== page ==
These include: None of these assumptions is strictly correct, beyond a rough first approximation.
Indeed, scientists have now documented that the atmosphere’s concentration of carbon-14 varies considerably according to latitude.
The lecturer talked at length about how inaccurate C14 Dating is (as 'corrected' by dendrochronology).
The methodology is quite accurate, but dendrochronology supposedly shows that the C14 dates go off because of changes in the equilibrium over time, and that the older the dates the larger the error.
You can find some further good information here: -- read the full page if you get the chance.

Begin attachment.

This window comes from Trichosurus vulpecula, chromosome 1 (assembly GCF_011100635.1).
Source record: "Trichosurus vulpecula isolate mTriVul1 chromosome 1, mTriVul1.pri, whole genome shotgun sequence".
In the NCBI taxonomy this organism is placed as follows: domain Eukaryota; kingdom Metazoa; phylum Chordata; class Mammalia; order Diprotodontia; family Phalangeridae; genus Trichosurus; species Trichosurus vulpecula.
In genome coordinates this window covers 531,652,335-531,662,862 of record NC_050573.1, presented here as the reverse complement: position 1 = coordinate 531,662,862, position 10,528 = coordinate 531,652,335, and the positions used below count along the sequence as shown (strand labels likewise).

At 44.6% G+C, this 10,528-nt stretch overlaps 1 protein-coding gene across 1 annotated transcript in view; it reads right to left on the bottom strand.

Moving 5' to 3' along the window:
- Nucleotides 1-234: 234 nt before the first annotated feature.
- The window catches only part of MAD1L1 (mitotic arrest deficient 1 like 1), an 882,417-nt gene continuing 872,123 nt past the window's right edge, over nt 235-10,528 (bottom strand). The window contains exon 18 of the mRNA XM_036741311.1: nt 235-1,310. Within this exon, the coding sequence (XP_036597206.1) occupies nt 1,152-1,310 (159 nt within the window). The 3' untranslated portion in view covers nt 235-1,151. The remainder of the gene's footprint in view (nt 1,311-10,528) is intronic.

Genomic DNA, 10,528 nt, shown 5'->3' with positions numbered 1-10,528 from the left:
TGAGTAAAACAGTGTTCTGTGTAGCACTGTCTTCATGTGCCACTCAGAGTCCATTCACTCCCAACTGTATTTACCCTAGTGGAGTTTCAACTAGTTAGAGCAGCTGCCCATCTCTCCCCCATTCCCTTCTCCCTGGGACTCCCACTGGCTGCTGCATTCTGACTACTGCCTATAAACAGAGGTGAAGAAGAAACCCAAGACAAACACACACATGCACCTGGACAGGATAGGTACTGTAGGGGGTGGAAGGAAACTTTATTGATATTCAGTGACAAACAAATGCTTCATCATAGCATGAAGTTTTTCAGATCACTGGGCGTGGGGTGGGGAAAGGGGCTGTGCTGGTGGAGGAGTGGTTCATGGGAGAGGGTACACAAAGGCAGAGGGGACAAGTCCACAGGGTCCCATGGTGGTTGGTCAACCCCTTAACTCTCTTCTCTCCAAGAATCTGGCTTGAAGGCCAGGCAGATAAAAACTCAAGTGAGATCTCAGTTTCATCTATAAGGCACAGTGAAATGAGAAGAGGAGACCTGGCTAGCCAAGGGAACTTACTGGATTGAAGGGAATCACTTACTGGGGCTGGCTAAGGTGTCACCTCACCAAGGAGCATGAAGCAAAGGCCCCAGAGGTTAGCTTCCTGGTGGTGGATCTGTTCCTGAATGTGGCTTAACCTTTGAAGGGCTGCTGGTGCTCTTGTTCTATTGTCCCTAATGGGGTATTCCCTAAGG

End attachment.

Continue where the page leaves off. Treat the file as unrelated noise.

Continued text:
Conventional geologists claim that fossils, coals, and diamonds are millions to billions of years old.
And this big sequence is then used to 'correct' C14 dates. (3.) Even if the rate of decay is constant, without a knowledge of the exact ratio of C12 to C14 in the initial sample, the dating technique is still subject to question.
Robert Whitelaw has done a very good job illustrating this theory using about 30,000 dates published in Radio Carbon over the last 40 years.If you have any more questions about it don't hesitate to write.(2.) I just listened to a series of lectures on archaeology put out by John Hopkins Univ.Libby, the discoverer of the C14 dating method, was very disappointed with this problem.He understood that archaeological artifacts were readily available.So they tested some of the ring sequences by C14 to put the sequences in the 'right' order.